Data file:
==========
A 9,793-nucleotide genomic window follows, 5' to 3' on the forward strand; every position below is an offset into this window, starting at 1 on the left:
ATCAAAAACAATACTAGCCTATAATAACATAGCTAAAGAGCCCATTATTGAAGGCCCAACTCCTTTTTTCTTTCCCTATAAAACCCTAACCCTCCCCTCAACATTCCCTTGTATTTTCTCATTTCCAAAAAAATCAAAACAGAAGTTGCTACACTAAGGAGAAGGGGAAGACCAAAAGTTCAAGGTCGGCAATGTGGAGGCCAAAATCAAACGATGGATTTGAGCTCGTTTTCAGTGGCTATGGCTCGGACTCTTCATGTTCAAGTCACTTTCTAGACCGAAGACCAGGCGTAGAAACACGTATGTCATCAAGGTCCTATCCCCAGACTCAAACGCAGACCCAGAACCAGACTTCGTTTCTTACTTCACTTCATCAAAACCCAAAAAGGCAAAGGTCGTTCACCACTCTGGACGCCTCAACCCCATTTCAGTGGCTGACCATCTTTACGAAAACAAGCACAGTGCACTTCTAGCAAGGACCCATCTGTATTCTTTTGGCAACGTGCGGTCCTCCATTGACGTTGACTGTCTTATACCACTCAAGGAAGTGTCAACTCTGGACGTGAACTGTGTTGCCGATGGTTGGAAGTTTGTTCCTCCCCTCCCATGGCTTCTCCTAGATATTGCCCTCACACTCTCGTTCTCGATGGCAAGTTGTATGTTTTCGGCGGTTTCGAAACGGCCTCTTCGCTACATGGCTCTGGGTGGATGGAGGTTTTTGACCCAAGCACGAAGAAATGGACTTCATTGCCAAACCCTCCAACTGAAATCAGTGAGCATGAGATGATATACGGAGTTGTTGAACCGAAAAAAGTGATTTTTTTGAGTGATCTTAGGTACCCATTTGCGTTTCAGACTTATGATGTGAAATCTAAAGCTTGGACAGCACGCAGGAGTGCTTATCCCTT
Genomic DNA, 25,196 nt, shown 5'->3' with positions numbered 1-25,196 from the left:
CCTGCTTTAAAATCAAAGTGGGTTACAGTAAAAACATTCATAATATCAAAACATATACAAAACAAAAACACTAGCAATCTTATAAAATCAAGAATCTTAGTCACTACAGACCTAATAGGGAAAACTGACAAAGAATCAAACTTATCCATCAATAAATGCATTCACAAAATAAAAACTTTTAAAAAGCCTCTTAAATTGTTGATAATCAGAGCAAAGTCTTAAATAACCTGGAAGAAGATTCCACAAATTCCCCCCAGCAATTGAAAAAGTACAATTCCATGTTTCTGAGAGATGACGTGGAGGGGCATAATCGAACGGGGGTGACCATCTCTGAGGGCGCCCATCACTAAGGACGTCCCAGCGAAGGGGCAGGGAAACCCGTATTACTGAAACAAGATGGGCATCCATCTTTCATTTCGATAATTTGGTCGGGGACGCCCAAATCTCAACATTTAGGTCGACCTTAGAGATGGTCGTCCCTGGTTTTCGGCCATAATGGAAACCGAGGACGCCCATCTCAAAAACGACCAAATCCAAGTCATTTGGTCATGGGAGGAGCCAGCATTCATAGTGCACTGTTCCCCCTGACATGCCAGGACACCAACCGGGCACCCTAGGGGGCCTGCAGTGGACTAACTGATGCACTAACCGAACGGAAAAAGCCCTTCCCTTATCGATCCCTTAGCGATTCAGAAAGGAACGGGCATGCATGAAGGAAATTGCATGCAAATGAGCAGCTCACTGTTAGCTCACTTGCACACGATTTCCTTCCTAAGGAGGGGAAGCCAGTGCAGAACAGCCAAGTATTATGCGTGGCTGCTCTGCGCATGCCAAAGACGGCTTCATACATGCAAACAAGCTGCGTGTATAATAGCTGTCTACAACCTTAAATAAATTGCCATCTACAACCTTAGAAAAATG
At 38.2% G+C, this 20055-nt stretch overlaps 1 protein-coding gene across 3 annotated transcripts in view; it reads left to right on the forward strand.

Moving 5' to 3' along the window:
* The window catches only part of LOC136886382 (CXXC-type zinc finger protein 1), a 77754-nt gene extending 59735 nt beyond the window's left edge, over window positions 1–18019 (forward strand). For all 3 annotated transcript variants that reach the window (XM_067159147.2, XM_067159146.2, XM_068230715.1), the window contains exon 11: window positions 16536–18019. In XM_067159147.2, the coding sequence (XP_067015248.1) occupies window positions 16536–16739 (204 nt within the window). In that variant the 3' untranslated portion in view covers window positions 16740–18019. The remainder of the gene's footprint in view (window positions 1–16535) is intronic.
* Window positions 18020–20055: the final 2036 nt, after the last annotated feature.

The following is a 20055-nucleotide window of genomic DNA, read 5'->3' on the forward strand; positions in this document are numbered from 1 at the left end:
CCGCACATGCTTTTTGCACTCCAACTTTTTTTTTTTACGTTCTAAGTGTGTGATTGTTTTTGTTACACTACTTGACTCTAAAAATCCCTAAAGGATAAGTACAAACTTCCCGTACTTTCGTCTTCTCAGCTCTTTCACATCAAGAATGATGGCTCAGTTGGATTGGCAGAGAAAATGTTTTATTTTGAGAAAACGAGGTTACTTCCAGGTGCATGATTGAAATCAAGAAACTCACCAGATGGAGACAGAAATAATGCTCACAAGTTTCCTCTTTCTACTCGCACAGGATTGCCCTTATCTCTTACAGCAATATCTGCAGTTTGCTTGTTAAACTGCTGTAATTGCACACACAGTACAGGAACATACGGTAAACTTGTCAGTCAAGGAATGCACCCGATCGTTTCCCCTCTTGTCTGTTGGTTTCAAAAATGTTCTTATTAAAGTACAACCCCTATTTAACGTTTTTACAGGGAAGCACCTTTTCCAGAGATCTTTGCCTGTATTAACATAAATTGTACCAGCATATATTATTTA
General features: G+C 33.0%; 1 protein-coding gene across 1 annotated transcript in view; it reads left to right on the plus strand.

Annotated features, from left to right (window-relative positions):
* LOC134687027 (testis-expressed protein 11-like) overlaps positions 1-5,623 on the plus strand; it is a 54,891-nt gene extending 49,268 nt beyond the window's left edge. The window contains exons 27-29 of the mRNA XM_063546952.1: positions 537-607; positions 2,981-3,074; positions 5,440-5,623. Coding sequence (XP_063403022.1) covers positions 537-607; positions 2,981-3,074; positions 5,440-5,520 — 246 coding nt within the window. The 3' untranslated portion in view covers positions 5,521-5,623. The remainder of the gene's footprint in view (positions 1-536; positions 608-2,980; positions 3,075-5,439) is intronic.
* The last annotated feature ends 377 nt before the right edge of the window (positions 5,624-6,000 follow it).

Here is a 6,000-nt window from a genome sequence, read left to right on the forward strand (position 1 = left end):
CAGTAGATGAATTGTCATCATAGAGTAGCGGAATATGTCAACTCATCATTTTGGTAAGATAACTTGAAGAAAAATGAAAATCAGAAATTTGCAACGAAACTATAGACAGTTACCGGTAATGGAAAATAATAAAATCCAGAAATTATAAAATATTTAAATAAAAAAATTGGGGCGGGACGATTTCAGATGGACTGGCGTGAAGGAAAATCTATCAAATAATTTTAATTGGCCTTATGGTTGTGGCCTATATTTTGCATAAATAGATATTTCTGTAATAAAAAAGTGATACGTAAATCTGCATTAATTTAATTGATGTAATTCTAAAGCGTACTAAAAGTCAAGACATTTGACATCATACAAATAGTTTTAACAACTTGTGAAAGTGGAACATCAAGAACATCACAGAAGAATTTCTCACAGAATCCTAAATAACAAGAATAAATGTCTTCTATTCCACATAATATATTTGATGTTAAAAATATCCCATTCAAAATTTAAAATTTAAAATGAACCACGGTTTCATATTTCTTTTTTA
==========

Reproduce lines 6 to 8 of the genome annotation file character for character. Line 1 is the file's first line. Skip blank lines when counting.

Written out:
Moving 5' to 3' along the window:
* The window catches only part of LOC136886382 (CXXC-type zinc finger protein 1), a 77754-nt gene extending 59735 nt beyond the window's left edge, over window positions 1–18019 (forward strand). For all 3 annotated transcript variants that reach the window (XM_067159147.2, XM_067159146.2, XM_068230715.1), the window contains exon 11: window positions 16536–18019. In XM_067159147.2, the coding sequence (XP_067015248.1) occupies window positions 16536–16739 (204 nt within the window). In that variant the 3' untranslated portion in view covers window positions 16740–18019. The remainder of the gene's footprint in view (window positions 1–16535) is intronic.
* Window positions 18020–20055: the final 2036 nt, after the last annotated feature.